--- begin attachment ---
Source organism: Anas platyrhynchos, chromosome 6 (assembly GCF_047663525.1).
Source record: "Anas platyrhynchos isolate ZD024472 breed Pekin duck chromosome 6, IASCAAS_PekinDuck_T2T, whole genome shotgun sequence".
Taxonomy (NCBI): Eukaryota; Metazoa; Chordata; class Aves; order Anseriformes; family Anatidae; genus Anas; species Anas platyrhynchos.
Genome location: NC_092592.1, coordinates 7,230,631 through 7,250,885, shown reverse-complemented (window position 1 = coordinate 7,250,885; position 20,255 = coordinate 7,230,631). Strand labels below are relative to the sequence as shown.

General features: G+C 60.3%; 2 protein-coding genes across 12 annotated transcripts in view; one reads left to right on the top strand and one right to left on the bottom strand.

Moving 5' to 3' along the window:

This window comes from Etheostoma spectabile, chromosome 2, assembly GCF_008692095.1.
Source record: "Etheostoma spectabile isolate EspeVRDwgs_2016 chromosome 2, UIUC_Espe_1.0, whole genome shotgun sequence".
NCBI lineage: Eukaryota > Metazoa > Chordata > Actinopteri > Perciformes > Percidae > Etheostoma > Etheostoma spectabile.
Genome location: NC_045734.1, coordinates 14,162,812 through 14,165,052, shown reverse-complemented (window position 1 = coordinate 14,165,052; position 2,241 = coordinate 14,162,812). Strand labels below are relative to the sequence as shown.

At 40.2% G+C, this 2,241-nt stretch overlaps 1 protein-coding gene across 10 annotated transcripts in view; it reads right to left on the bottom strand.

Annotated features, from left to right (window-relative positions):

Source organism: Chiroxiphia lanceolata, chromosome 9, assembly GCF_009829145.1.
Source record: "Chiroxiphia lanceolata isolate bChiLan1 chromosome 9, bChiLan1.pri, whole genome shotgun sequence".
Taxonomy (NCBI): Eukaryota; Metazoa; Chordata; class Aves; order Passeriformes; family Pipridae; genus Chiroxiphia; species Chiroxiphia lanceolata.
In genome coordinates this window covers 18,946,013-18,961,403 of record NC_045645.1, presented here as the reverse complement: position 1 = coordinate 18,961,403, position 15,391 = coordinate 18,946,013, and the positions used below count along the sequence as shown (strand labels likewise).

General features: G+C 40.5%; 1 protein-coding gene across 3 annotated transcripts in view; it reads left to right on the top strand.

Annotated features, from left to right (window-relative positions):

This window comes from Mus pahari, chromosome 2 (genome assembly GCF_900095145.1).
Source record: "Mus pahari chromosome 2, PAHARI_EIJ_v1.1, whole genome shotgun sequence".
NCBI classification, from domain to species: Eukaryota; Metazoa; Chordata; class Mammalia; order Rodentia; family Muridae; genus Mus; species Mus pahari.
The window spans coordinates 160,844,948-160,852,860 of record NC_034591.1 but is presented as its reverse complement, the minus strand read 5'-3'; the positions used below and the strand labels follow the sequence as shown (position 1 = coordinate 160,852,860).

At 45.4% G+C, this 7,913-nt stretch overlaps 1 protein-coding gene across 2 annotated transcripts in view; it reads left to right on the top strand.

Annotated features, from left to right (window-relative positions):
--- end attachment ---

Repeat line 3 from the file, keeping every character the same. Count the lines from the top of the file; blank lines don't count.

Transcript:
Taxonomy (NCBI): Eukaryota; Metazoa; Chordata; class Aves; order Anseriformes; family Anatidae; genus Anas; species Anas platyrhynchos.